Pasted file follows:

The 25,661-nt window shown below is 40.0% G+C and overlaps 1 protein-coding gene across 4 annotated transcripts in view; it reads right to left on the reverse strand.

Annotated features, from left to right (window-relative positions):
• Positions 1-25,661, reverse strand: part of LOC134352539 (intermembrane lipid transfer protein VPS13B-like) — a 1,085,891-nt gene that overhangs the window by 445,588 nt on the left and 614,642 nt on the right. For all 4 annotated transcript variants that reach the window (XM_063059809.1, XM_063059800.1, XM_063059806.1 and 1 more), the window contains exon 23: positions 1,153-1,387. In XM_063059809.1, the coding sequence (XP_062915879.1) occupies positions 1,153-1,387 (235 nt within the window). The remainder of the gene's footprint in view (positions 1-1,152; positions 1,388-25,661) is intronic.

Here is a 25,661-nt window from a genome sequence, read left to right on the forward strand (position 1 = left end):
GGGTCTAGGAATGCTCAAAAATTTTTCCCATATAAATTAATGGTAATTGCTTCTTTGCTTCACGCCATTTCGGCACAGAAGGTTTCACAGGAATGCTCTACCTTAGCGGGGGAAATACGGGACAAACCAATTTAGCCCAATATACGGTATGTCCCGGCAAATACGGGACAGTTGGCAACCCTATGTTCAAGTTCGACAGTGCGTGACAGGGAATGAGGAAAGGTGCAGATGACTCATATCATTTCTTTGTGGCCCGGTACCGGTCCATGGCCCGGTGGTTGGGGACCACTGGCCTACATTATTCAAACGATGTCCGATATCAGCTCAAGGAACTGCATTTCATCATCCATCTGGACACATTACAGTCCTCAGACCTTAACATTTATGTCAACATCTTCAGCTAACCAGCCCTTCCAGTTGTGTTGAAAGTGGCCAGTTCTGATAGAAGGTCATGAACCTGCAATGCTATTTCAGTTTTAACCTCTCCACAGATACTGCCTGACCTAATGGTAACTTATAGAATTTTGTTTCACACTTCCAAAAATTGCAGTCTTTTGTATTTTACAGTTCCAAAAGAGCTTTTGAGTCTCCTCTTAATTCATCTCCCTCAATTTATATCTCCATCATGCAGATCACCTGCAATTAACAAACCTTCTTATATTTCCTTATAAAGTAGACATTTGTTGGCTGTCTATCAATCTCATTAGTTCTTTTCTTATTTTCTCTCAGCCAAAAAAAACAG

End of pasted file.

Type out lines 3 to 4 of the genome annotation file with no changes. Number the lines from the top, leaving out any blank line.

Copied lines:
• Positions 1-25,661, reverse strand: part of LOC134352539 (intermembrane lipid transfer protein VPS13B-like) — a 1,085,891-nt gene that overhangs the window by 445,588 nt on the left and 614,642 nt on the right. For all 4 annotated transcript variants that reach the window (XM_063059809.1, XM_063059800.1, XM_063059806.1 and 1 more), the window contains exon 23: positions 1,153-1,387. In XM_063059809.1, the coding sequence (XP_062915879.1) occupies positions 1,153-1,387 (235 nt within the window). The remainder of the gene's footprint in view (positions 1-1,152; positions 1,388-25,661) is intronic.

Here is a 25,661-nt window from a genome sequence, read left to right on the forward strand (position 1 = left end):